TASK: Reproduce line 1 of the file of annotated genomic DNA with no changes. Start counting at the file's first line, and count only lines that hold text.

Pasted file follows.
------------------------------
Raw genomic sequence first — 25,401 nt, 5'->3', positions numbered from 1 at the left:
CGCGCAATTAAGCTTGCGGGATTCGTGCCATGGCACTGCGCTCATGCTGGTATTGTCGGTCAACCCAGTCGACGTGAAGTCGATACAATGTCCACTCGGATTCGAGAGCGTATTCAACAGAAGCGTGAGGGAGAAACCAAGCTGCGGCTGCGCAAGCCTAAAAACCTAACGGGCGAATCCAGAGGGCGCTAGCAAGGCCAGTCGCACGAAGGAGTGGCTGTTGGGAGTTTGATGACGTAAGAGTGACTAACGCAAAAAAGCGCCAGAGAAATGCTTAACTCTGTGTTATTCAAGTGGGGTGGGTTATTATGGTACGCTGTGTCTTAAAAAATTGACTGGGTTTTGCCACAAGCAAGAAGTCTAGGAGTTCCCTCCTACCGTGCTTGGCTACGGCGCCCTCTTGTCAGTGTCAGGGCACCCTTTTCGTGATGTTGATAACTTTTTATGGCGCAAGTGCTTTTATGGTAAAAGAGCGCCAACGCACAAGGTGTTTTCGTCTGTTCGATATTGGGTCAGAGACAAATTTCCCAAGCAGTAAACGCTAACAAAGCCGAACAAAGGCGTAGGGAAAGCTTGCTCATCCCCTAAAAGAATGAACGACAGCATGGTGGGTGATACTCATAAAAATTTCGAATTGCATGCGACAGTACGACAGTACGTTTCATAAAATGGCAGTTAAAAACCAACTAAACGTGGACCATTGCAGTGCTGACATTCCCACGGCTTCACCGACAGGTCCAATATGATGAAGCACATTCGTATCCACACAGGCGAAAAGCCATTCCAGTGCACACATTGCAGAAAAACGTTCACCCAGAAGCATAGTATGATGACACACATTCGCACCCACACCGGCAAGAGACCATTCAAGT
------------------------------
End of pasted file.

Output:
Raw genomic sequence first — 25,401 nt, 5'->3', positions numbered from 1 at the left: